LOGIIC recently completed Project 12, Safety Instrumentation and Management, and posted the final report www.isa.org/standards-and-publications/isa-standards/logiic. The report highlights numerous consequential and reoccurring exploitable weaknesses found during the project and provides a roadmap for the short-, mid-, and long-term risk mitigations.
Industrial Control Systems use safety instrumented systems (SISs) to monitor operations and take automated actions to maintain a safe state when abnormal conditions occur. Instruments such as transmitters, valve controls, and fire and gas detectors provide inputs and controls to safety system function. Instruments have been modernized over time to provide smart features such as valve partial stroke testing.
The lack of security concepts in the HART protocol necessitates the use of alternative methods to protect devices from unauthorized modifications. Protections considered under Project 12 included a hardware write-protect switch on the instrument, a software-based write-protect password or pin code on the instrument, password on the IMS/AMS (or its underlying operating system platform) that remotely manages the instrument, and a variety of disparate protections provided by various SIS solutions.
Successfully demonstrated attacks used commonly available attacker tools and exploited common-knowledge architectural weaknesses that were present in all four assessments. These attacks required a low to moderate level of effort to exploit and included effects that can significantly impact device safety function.
Project 12 exposed the risks associated with the two architectures and determined the circumstances under which each architecture poses the least risk. Key findings include:
- Attackers can make unauthorized device changes at will and evade detection. Some changes can result in unsafe operating conditions. The risk of cyberattack directly impacts safety and must be considered along with hardware faults and other safety considerations.
- There is no simple and immediate remedy for securing safety systems; risk reduction requires a combination of protection and detection mechanisms.
- Safety systems architectures that mediate IMS/AMS and safety instrument communications using an SIS with enabled protective features pose less risk of unauthorized device modification than do architectures using a passthrough MUX. If SIS protections are not enabled, the risk is equivalent to that of using a MUX.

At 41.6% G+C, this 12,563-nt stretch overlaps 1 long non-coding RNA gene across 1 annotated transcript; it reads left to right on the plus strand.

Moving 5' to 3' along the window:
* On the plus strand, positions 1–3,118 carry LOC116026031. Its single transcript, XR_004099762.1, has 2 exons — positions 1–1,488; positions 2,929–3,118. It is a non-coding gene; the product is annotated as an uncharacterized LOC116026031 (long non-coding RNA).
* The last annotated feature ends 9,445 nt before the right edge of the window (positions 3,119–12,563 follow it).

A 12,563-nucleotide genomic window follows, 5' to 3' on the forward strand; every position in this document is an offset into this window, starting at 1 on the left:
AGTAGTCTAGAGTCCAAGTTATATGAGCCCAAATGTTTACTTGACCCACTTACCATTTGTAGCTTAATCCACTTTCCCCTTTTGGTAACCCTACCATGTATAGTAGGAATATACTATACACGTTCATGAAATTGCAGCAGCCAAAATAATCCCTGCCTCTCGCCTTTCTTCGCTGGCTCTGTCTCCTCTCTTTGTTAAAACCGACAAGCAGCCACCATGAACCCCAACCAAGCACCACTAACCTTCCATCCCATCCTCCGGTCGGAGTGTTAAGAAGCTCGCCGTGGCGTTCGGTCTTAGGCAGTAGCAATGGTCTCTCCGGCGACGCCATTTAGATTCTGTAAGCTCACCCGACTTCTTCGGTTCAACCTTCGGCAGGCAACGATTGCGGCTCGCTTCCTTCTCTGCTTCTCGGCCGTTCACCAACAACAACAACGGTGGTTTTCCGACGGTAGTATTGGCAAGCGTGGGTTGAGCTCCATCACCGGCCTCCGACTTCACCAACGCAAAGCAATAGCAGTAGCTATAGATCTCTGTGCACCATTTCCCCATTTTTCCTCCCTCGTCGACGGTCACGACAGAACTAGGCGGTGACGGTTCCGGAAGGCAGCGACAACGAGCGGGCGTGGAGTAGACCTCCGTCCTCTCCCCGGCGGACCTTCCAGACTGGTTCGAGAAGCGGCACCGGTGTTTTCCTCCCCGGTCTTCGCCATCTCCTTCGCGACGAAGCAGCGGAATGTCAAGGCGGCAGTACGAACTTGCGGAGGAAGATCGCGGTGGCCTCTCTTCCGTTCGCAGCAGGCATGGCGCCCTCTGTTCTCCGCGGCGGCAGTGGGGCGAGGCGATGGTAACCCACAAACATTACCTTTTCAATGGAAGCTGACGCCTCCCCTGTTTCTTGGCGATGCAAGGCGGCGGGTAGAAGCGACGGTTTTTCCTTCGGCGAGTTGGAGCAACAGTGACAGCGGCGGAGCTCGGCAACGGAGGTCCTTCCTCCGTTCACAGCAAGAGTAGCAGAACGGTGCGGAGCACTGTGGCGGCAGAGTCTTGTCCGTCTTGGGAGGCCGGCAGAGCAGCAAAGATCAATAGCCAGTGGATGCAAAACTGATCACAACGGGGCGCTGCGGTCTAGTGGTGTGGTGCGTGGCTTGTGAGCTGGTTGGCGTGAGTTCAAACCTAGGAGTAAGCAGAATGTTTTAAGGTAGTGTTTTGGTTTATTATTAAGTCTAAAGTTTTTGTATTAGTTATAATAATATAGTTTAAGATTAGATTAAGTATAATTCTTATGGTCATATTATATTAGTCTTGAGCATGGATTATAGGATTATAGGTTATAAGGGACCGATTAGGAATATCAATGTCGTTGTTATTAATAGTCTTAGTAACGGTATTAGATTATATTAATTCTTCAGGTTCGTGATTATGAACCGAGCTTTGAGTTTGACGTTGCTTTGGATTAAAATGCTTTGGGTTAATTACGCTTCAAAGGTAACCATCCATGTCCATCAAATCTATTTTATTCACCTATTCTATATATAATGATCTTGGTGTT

- Device hardware-based write protections are the only fully protective means to prevent unauthorized device configuration changes. Only 33% of sampled devices had hardware switches.
- Software-based write protections can be bypassed with little effort; therefore, they do not protect against these changes. SIS write protections effectively prevent some, but not all, changes.
- Device write-protect implementation is inconsistent, even across the same vendor products. This can lead to confusion and accidentally unprotected devices.
- HART protocol lacks basic security concepts and does not include standardized security-relevant commands, which leads to inconsistent implementation across devices using device-specific commands. This hinders the detection of attempts to circumvent device security features. The protocol provides no means to differentiate device-specific read and write commands. This makes it impossible for any SIS to block device-specific write commands without also blocking read commands. The IMS/AMS depends on reading values to update device status in the display.
- The practiced method of distributing and installing device type manager (DTM) software opens the door to a supply chain attacks and poses significant risk to IMS/AMS platforms. These platforms are trusted and can be used as a launch point for device attacks that can negatively impact safety system function.
Because of this, we conclude that safety systems are vulnerable to malicious attacks that may be undetectable in practice. Extreme caution should be taken before introducing any software, which could insert malware into the process control environment. We cannot sufficiently emphasize the severity of this vulnerability.
We recommend a vulnerability mitigation roadmap of short-, mid-, and long-term actions. Short-term actions are things that asset owners can do immediately to reduce their exposure and risk. Mid-term actions are things that asset owners can do cooperatively with vendors. Long-term actions are things that standards bodies and vendors can do to improve the security of safety system products.
The full report may be downloaded here.
LOGIIC is a collaboration of oil and natural gas companies and the U.S. Department of Homeland Security, Science and Technology Directorate (DHS S&T). We would like to thank DHS S&T for its leadership, vision, and commitment to enhancing ICS cybersecurity. We also acknowledge the numerous vendors who cooperated in this project and provided equipment and many staff hours. This project could not have been done without this support. Finally, we would like to thank the Project 12 test team, which included Dragos and Secrabus. These two organizations provided detailed technical analyses of safety system components that were critical to the success of this project. Work performed by SRI International was funded under contract to DHS S&T.